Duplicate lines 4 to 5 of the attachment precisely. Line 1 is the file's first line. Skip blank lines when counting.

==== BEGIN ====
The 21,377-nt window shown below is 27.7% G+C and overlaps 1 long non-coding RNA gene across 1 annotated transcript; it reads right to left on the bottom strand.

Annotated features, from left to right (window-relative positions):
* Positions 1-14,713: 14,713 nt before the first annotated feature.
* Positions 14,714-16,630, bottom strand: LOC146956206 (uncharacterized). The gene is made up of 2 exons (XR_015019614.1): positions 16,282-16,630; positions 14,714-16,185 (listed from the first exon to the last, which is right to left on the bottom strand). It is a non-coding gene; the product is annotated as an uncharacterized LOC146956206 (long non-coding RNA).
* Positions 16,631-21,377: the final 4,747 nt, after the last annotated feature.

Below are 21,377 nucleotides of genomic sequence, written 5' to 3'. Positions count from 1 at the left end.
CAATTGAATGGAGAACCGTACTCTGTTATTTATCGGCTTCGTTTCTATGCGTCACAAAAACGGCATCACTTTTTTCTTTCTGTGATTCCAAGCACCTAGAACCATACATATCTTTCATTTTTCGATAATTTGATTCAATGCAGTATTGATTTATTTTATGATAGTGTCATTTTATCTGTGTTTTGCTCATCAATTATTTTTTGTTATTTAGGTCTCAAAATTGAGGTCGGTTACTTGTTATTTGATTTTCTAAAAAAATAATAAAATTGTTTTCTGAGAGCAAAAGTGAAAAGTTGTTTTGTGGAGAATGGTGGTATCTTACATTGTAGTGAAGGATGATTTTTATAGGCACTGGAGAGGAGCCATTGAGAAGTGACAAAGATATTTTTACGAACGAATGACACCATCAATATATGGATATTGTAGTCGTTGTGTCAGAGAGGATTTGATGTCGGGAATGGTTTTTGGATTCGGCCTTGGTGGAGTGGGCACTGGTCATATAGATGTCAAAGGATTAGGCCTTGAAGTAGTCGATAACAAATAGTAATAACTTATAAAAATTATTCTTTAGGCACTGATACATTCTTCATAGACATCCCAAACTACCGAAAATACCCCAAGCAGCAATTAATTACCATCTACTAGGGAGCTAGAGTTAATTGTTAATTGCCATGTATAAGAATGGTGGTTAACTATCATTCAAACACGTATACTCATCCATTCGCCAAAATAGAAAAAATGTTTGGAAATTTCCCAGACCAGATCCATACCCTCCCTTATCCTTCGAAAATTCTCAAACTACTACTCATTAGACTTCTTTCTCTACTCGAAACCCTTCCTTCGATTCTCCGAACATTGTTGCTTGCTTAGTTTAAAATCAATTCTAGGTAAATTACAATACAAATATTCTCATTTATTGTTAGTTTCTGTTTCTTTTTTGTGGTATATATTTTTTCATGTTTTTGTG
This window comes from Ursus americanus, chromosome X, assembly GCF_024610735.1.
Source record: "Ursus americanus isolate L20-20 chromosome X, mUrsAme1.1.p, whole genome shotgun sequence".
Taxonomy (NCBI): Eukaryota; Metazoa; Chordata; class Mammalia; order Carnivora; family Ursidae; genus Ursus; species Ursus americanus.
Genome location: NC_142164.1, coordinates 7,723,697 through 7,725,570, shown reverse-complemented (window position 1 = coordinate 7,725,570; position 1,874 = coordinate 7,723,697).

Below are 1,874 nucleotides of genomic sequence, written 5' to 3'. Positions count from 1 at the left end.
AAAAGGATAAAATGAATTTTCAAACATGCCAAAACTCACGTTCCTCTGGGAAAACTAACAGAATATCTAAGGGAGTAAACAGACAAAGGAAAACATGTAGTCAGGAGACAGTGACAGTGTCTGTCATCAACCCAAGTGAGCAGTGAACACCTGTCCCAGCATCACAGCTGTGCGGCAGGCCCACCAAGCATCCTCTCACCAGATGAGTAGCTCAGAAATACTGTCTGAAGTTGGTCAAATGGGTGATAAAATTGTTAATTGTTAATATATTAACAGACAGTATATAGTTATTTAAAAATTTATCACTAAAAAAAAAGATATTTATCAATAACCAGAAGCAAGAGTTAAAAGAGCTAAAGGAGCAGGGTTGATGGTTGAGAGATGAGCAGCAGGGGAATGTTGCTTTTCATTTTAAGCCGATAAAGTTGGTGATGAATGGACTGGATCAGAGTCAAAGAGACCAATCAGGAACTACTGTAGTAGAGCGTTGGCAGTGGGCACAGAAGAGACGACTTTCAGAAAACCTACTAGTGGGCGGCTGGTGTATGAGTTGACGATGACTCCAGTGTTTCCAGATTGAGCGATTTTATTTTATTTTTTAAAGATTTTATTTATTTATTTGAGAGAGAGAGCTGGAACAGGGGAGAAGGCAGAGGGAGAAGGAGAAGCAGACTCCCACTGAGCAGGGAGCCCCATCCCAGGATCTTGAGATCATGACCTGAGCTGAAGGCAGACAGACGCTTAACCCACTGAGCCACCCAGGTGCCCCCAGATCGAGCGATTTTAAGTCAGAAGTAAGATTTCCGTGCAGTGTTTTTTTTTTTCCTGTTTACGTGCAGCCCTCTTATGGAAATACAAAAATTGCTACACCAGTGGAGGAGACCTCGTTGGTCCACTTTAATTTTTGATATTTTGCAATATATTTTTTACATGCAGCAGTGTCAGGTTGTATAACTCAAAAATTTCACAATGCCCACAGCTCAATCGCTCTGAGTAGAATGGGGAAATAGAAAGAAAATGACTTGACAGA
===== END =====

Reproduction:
* Positions 14,714-16,630, bottom strand: LOC146956206 (uncharacterized). The gene is made up of 2 exons (XR_015019614.1): positions 16,282-16,630; positions 14,714-16,185 (listed from the first exon to the last, which is right to left on the bottom strand). It is a non-coding gene; the product is annotated as an uncharacterized LOC146956206 (long non-coding RNA).
* Positions 16,631-21,377: the final 4,747 nt, after the last annotated feature.